A big bluegill is being caught on a top water popper.

Most of the time, bluegill are pretty easy to catch. It’s what I love most about fishing for them. But every once in a while, even the bluegill won’t cooperate, and I’m often left wondering if I’m fishing in the wrong spot or just not fishing the right depth. Even the best bluegill spots won’t produce if your bait is the wrong depth, which begs the question, how deep should I fish for bluegill?

In most cases, fishing for bluegill in two to five feet of water will provide the best results.

However, that’s going to vary based on a few factors. The first of those is the time of year. Another factor is the overall depth of the water you’re fishing and whether there is a thermocline present (more on that below). And lastly, the available structure and terrain can impact where bluegill hang out.

What is Thermocline?

As the water of a lake warms up in the spring and summer months, the lake develops three distinct layers. The warmer water at the top, cooler water on the bottom, and a middle layer where the warm and cool water mixes together. That middle layer is the thermocline. I won’t get into the science of it all, but the deeper, cooler water tends to get low in available oxygen, forcing fish to stay in or above the thermocline.

Now let’s take a look at seasonal variations in bluegill fishing depth so you can put the most bluegill in your fish basket.

Best Depth by Season

Spring and Early Summer

During the spring and most of summer, bluegill are spawning. During that time, the fish create beds in shallow water, which the males aggressively defend. During that time, fishing at any depth, from a topwater bait to a worm sitting on the bottom, can be effective. If you’re using live bait, then I would recommend figuring out how deep the water is where the beds are (more on that below), and fish just a few inches off the bottom. 

If you’re using a lure, then you have the luxury of trying different depths with each cast until you find the sweet spot. I recommend starting working the lure close to the bottom and working your way up until they start hitting it.

Late Summer

As the spawn winds down mid-summer, bluegill often move to deeper waters. How deep they go depends on the depth of the body of water you’re fishing and the thermocline. You typically want to fish near the bottom, but right at or just above the thermocline. Unfortunately, finding the thermocline requires trial and error.

A good starting point for summer bluegill is in 10-20 feet of water. 

Tip: How to Find the Water Depth 

It can be difficult to know how deep to fish when you don’t know how deep the water is you’re fishing. If you’re in a boat with a depth finder, then that’s easy enough to figure out. If you’re fishing from the bank, it takes a little more work. Don’t worry, though. It’s still pretty simple if you have a stand-up style bobber.

Put a split-shot weight on your line heavy enough to stand the bobber up. Set your bobber at a depth that you think will leave your hook and weight on the bottom. Cast it out where you want to fish and watch your bobber. If it doesn’t stand up, you know you’re weight is on the bottom. Reel in your line and adjust the bobber to a slightly shallower setting. Repeat the process until your bobber stands up like it should. At that point, you’ll know you’re fishing just off the bottom in that location.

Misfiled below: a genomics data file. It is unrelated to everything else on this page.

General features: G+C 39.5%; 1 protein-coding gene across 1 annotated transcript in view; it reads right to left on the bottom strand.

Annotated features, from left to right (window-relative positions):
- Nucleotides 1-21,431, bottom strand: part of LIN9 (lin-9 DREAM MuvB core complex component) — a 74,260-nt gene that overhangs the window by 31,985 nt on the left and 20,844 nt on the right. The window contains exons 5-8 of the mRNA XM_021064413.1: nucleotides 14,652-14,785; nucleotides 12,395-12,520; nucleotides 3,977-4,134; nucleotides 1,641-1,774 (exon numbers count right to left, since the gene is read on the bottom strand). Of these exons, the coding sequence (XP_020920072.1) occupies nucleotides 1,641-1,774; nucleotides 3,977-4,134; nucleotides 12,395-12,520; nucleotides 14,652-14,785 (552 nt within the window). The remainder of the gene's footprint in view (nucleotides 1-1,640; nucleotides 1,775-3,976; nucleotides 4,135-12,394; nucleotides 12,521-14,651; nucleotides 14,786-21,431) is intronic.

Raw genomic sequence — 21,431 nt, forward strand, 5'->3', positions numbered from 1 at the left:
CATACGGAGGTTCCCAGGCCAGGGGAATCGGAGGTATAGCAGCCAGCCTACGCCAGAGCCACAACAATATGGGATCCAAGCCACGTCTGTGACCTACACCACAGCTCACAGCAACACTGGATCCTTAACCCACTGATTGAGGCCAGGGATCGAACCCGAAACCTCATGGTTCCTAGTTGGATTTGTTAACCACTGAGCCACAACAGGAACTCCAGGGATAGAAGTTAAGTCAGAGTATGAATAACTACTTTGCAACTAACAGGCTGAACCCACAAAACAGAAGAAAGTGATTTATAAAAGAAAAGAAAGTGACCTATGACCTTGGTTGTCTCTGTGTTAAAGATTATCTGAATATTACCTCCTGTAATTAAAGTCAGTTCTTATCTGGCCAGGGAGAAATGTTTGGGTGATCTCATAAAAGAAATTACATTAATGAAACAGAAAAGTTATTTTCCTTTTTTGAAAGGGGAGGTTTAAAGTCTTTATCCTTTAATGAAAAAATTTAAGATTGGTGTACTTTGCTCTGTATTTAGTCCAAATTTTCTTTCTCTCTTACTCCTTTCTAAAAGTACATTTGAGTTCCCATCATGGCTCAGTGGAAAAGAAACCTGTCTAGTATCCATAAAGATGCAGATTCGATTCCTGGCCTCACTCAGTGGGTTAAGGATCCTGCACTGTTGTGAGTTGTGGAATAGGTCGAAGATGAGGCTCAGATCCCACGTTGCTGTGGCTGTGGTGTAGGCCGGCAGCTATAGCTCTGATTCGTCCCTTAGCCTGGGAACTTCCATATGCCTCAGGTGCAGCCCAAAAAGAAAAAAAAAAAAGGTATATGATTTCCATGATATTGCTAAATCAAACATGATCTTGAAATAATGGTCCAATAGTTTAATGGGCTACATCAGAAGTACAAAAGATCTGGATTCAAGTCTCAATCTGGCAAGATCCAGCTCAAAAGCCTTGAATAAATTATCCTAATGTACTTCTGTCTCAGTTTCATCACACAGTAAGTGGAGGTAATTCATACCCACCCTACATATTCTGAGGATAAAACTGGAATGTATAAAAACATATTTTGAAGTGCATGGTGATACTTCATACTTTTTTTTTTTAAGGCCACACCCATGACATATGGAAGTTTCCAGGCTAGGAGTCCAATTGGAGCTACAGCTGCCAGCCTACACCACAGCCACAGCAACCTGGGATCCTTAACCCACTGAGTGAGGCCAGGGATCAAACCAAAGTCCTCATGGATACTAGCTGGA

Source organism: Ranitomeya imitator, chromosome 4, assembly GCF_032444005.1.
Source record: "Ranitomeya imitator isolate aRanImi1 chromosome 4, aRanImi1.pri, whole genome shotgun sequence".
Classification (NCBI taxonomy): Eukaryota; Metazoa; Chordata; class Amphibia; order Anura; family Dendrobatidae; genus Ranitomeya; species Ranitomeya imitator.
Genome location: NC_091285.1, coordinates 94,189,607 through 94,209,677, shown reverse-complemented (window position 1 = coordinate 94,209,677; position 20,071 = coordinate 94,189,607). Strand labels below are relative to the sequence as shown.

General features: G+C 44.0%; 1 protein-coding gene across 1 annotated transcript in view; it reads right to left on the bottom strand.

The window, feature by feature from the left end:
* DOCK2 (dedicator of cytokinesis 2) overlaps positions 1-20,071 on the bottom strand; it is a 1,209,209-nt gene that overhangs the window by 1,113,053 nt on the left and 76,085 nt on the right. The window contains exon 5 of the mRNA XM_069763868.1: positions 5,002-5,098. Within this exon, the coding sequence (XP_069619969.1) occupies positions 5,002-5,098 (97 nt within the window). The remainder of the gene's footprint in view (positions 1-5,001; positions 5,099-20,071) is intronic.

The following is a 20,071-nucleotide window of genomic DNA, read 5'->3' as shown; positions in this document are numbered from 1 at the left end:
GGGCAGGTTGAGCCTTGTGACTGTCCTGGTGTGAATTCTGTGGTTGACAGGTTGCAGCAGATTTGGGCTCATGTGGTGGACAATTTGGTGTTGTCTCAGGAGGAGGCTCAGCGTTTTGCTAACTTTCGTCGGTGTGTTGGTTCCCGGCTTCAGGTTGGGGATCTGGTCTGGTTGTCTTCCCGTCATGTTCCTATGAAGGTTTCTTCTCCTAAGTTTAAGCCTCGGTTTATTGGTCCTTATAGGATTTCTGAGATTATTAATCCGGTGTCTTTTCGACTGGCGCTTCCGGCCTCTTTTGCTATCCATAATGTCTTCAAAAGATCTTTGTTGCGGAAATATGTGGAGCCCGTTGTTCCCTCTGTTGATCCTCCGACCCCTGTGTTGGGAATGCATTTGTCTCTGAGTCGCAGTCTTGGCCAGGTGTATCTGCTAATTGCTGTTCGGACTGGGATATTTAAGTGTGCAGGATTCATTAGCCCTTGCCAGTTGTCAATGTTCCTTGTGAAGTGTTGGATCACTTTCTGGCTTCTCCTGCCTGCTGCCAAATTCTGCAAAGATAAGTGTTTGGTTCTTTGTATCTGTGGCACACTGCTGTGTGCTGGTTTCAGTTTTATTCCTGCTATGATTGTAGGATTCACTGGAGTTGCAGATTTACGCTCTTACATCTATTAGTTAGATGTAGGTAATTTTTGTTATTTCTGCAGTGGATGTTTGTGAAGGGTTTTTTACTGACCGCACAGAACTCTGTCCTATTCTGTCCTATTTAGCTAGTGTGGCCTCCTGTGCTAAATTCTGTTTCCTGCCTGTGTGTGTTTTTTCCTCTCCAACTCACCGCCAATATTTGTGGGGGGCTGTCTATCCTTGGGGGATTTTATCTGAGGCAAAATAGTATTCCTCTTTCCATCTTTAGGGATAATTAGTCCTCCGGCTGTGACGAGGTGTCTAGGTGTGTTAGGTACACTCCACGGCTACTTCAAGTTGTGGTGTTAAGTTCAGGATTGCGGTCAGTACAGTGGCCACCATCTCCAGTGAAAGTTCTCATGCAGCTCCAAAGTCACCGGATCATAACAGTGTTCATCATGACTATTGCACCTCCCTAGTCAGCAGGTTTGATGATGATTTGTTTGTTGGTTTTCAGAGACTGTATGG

As water temperatures start to decrease in the fall, bluegill will head back to shallow waters. They may not be quite as shallow as they were during the spawn, but you should be able to find them in around five to 10 feet of water. Look for areas with structure like the edge of weed beds, or brush and standing timber.


The cold temperatures of winter have bluegill seeking the deeper waters of creek and river channels, the edges of bluffs or deeper holes of your favorite farm pond. Because insects aren’t available this time of year, their diet shifts to bottom-dwelling invertebrates like worms and insect larvae. To take advantage of this food shift, you’ll want to keep your bait near the bottom. Like other times of the year, bluegill will be holding tight to various types of cover to avoid becoming a meal for a hungry bass or catfish.

For more season bluegill fishing tips, check out our article The Absolute Best Times to Catch Bluegill.

Tip: Testing Two or More Depths at Once

If you’re having trouble catching bluegill in an area where you know they should be, here’s a great trick to help you find the right depth to catch them. You can tie multiple hooks on your line at varying depths and bait them all! Keep the hooks spaced out at least a foot apart, and when you start catching fish, pay attention to which hook or hooks they are on. Once you have an idea of the depth, you can go back to a single hook, or just continue to bait the hook at the right depth.


Finding the right depth to fish for bluegill can be the difference between a slow day of fishing or a stringer full of big bluegill for your next fish fry. If the bite is slow, take into consideration the time of year and the overall depth of the water you’re fishing, and adjust your fishing depth accordingly. It may take a little trial and error, but if you keep at it, you’ll eventually find the depth that is most productive. 

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